Ask Mr Brain...all will be explained

PUBLISHED : Wednesday, 08 September, 1999, 12:00am
UPDATED : Wednesday, 08 September, 1999, 12:00am

Why is snow white? Water is colourless and so is ice. Snow is made up of tiny ice crystals. When we make iced drinks and grind a big piece of ice into flakes, we will find that the flakes appear to be white. What turns snowflakes white is the reflection of light. When a piece of ice is intact, the surface is smooth and light can pass through easily. When it is broken up, the surface becomes irregular and light will be reflected in many directions and the ice will appear to be white.

The smaller the crystal, the more light it will reflect. Snowflakes are irregular and have many edges, re flecting a large amount of light. That's why they look white.

Where do polar bears live? Polar bears can be found throughout the Arctic and northern Canada especially around southeast Baffin Island, Lancaster Sound and the Barrow Strait. They are excellent swimmers well adapted to the Arctic marine environment with a thick layer of body fat and dense fur with hollow hair for insulation. They spend most of their time at sea and on ice floes where they can find their main staple food - seals. Being solitary animals, they travel alone and only get together to mate.

How do anaesthetics work? ALICE CHOW Sacred Heart Canossian College Anaesthetics are substances which block the nerves from sending pain messages along the nervous system (local or regional anaesthetics) or which render the patient unconscious (general anaesthetic) so that the brain is unable to perceive pain signals.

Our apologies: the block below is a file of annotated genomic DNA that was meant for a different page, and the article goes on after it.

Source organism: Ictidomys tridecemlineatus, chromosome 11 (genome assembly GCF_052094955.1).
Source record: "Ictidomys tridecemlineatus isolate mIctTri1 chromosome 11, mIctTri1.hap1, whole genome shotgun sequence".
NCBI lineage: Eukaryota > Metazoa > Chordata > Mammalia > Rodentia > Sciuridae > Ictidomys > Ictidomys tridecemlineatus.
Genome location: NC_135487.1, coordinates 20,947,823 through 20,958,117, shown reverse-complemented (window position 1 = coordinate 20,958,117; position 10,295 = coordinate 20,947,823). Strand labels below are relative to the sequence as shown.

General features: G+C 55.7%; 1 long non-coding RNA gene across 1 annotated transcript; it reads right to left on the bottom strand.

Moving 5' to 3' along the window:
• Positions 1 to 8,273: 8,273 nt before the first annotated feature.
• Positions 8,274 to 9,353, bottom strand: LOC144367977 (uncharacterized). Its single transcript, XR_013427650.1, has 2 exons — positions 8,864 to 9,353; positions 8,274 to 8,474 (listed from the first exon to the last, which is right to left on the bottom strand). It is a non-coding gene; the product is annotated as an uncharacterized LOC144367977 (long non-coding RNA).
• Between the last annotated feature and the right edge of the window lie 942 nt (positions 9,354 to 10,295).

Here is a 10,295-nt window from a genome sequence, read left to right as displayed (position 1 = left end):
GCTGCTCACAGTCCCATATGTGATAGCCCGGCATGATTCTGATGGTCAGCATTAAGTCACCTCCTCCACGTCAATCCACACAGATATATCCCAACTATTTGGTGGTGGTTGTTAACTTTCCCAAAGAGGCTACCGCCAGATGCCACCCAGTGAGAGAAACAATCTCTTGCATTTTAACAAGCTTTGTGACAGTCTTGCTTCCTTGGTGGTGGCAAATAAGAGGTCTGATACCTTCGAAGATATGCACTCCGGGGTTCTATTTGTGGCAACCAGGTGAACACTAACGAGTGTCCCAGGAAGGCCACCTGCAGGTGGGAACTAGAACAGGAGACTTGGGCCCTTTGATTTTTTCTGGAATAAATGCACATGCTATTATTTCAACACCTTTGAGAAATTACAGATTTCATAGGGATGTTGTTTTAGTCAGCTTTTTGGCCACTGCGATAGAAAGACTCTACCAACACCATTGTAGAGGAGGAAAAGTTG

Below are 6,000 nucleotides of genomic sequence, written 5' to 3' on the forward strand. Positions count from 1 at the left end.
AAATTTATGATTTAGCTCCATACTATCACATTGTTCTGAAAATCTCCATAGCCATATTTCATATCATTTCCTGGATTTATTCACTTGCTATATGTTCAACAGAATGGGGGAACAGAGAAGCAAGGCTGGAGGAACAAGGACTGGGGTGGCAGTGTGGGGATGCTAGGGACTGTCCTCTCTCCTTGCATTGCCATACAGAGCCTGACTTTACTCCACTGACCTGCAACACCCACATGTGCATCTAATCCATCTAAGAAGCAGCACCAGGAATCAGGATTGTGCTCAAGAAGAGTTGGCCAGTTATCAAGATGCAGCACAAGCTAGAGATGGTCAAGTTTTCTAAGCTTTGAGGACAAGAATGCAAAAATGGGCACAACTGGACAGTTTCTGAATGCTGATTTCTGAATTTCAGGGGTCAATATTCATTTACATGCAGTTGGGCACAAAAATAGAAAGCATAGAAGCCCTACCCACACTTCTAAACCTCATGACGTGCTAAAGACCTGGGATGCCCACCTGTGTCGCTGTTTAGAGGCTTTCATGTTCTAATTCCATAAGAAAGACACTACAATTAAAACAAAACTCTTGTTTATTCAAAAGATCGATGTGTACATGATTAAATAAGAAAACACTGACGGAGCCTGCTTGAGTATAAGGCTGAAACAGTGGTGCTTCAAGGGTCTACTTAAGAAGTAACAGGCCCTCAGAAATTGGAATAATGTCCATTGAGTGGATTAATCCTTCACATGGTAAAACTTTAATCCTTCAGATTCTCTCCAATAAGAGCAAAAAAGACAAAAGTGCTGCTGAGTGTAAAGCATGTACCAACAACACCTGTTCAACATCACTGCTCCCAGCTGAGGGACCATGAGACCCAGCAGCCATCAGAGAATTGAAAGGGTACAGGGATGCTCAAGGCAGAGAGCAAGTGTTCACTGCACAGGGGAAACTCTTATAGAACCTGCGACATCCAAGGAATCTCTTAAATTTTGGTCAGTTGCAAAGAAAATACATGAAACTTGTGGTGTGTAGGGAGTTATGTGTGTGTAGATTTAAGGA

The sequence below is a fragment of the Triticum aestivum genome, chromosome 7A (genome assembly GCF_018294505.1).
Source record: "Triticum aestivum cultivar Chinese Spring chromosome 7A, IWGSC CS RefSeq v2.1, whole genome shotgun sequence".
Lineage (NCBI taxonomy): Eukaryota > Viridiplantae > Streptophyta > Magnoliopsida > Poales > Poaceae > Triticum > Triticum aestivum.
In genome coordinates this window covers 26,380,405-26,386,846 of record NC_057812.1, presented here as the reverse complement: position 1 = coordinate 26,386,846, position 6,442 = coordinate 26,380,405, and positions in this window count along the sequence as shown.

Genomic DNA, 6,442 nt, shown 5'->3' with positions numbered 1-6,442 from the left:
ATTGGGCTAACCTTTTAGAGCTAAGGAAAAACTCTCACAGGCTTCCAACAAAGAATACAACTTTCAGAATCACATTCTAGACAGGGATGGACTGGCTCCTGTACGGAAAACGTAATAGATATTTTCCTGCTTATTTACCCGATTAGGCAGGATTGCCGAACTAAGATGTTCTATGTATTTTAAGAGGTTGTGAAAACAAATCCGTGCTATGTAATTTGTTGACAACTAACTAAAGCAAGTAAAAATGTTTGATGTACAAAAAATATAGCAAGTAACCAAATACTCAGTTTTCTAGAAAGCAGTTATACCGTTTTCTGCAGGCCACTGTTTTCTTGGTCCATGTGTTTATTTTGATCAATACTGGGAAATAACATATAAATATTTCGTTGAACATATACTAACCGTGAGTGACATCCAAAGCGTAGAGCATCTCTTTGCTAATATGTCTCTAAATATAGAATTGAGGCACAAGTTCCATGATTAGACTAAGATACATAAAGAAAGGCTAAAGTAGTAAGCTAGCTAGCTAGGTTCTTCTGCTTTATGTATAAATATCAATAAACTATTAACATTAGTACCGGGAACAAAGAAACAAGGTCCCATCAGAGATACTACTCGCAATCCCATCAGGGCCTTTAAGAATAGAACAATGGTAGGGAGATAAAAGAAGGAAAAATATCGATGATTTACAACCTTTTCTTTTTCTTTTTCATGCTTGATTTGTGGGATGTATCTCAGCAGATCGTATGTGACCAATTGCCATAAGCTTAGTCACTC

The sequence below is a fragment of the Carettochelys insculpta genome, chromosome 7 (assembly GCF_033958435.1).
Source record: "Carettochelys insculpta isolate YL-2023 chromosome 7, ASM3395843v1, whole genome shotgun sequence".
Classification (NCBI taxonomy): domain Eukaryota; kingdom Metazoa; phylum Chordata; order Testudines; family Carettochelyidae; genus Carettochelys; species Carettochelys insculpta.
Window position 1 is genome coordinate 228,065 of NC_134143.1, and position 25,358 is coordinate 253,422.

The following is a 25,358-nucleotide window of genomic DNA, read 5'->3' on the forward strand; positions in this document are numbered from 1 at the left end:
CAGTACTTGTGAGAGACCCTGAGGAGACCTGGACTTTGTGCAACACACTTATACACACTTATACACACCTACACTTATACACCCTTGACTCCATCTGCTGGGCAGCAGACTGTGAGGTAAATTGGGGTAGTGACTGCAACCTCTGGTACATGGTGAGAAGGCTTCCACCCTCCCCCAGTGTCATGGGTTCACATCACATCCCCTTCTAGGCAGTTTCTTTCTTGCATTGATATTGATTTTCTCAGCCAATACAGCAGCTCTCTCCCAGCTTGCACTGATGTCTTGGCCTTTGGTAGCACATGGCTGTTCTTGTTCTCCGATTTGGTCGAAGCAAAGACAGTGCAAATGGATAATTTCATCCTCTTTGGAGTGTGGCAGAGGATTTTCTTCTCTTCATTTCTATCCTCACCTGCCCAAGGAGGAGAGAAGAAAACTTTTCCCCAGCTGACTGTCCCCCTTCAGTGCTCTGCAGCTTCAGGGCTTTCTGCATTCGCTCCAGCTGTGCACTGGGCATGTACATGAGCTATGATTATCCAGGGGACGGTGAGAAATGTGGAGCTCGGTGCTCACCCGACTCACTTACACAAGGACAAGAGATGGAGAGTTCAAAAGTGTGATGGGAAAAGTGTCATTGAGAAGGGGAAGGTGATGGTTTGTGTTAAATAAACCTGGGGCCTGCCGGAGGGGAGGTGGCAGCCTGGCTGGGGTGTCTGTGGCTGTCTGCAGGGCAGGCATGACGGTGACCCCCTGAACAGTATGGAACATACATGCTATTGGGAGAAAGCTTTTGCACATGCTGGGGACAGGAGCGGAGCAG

The discovery of anaesthetics was one of the most important dis coveries in Western medicine - pain-free surgery. Up until 150 years ago, surgery was regarded as a last resort since methods of beating pain were crude and ineffective. Opium, alcohol, hypnosis and even simply knocking the patient unconscious were all used.

In Britain, experiments had shown that breathing nitrous oxide ('laughing gas') made people happy and insensitive to pain. However, it was at first regarded as a music hall amusement rather than a discovery with medical possibilities.

In the United States, experiments were made using ether and on March 30, 1842, Dr Crawford Long of Georgia made the first operation using an anaesthetic - ether.

However, ether was not widely used until Dr William Morton gave his famous demonstration using ether at Massachusetts General Hospital in Boston. Patient Gilbert Abbott had a tumour removed from his jaw. He came round after the surgery to inform the sceptical audience that he had felt no pain. The surgeon, John Warren, ushered in a new era of medicine with the words: 'Gentlemen, this is no humbug.' Since then, more effective and safer anaesthetics have been developed. For more information on the history of anaesthetics, try the Massachusetts General Hospital site on ether at http://brain.mgh.harvard. edu:100/History/ether1.htm or the Virtual Museum of Anaesthesiology at aha/vma